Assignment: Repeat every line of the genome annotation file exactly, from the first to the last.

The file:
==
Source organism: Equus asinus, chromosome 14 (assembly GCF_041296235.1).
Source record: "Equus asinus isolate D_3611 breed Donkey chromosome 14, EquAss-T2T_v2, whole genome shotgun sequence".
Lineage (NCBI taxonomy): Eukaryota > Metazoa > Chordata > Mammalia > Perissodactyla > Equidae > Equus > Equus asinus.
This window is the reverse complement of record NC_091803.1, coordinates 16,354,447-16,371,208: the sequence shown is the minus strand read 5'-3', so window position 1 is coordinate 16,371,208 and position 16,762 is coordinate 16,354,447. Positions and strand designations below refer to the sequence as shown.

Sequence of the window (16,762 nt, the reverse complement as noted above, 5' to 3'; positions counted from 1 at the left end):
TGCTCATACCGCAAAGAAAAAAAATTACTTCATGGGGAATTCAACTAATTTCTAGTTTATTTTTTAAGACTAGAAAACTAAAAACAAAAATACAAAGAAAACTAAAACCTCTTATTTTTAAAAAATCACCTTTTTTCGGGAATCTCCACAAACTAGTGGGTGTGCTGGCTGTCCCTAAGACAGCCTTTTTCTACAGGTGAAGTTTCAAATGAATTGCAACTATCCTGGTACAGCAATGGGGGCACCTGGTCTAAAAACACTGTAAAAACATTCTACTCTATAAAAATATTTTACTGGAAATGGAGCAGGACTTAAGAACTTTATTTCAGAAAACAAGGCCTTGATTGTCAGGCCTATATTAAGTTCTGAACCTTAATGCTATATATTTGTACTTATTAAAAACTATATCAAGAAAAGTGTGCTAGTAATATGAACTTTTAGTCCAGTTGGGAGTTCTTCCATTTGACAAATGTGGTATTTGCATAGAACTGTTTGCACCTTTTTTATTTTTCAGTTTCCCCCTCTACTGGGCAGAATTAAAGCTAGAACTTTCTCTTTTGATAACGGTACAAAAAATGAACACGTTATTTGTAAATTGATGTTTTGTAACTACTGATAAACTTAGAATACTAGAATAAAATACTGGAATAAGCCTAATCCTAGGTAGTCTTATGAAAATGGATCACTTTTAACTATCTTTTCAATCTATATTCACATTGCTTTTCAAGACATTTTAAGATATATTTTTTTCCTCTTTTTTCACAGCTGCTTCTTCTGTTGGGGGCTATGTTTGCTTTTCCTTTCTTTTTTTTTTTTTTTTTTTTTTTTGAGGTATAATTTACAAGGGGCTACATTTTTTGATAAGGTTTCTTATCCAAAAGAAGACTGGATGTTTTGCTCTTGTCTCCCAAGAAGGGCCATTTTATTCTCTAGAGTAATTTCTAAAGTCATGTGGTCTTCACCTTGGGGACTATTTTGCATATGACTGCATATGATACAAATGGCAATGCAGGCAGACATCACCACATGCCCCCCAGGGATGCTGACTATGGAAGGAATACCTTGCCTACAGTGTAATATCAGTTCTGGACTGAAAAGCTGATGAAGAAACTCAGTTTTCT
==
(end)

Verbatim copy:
Source organism: Equus asinus, chromosome 14 (assembly GCF_041296235.1).
Source record: "Equus asinus isolate D_3611 breed Donkey chromosome 14, EquAss-T2T_v2, whole genome shotgun sequence".
Lineage (NCBI taxonomy): Eukaryota > Metazoa > Chordata > Mammalia > Perissodactyla > Equidae > Equus > Equus asinus.
This window is the reverse complement of record NC_091803.1, coordinates 16,354,447-16,371,208: the sequence shown is the minus strand read 5'-3', so window position 1 is coordinate 16,371,208 and position 16,762 is coordinate 16,354,447. Positions and strand designations below refer to the sequence as shown.

Sequence of the window (16,762 nt, the reverse complement as noted above, 5' to 3'; positions counted from 1 at the left end):
TGCTCATACCGCAAAGAAAAAAAATTACTTCATGGGGAATTCAACTAATTTCTAGTTTATTTTTTAAGACTAGAAAACTAAAAACAAAAATACAAAGAAAACTAAAACCTCTTATTTTTAAAAAATCACCTTTTTTCGGGAATCTCCACAAACTAGTGGGTGTGCTGGCTGTCCCTAAGACAGCCTTTTTCTACAGGTGAAGTTTCAAATGAATTGCAACTATCCTGGTACAGCAATGGGGGCACCTGGTCTAAAAACACTGTAAAAACATTCTACTCTATAAAAATATTTTACTGGAAATGGAGCAGGACTTAAGAACTTTATTTCAGAAAACAAGGCCTTGATTGTCAGGCCTATATTAAGTTCTGAACCTTAATGCTATATATTTGTACTTATTAAAAACTATATCAAGAAAAGTGTGCTAGTAATATGAACTTTTAGTCCAGTTGGGAGTTCTTCCATTTGACAAATGTGGTATTTGCATAGAACTGTTTGCACCTTTTTTATTTTTCAGTTTCCCCCTCTACTGGGCAGAATTAAAGCTAGAACTTTCTCTTTTGATAACGGTACAAAAAATGAACACGTTATTTGTAAATTGATGTTTTGTAACTACTGATAAACTTAGAATACTAGAATAAAATACTGGAATAAGCCTAATCCTAGGTAGTCTTATGAAAATGGATCACTTTTAACTATCTTTTCAATCTATATTCACATTGCTTTTCAAGACATTTTAAGATATATTTTTTTCCTCTTTTTTCACAGCTGCTTCTTCTGTTGGGGGCTATGTTTGCTTTTCCTTTCTTTTTTTTTTTTTTTTTTTTTTTTGAGGTATAATTTACAAGGGGCTACATTTTTTGATAAGGTTTCTTATCCAAAAGAAGACTGGATGTTTTGCTCTTGTCTCCCAAGAAGGGCCATTTTATTCTCTAGAGTAATTTCTAAAGTCATGTGGTCTTCACCTTGGGGACTATTTTGCATATGACTGCATATGATACAAATGGCAATGCAGGCAGACATCACCACATGCCCCCCAGGGATGCTGACTATGGAAGGAATACCTTGCCTACAGTGTAATATCAGTTCTGGACTGAAAAGCTGATGAAGAAACTCAGTTTTCT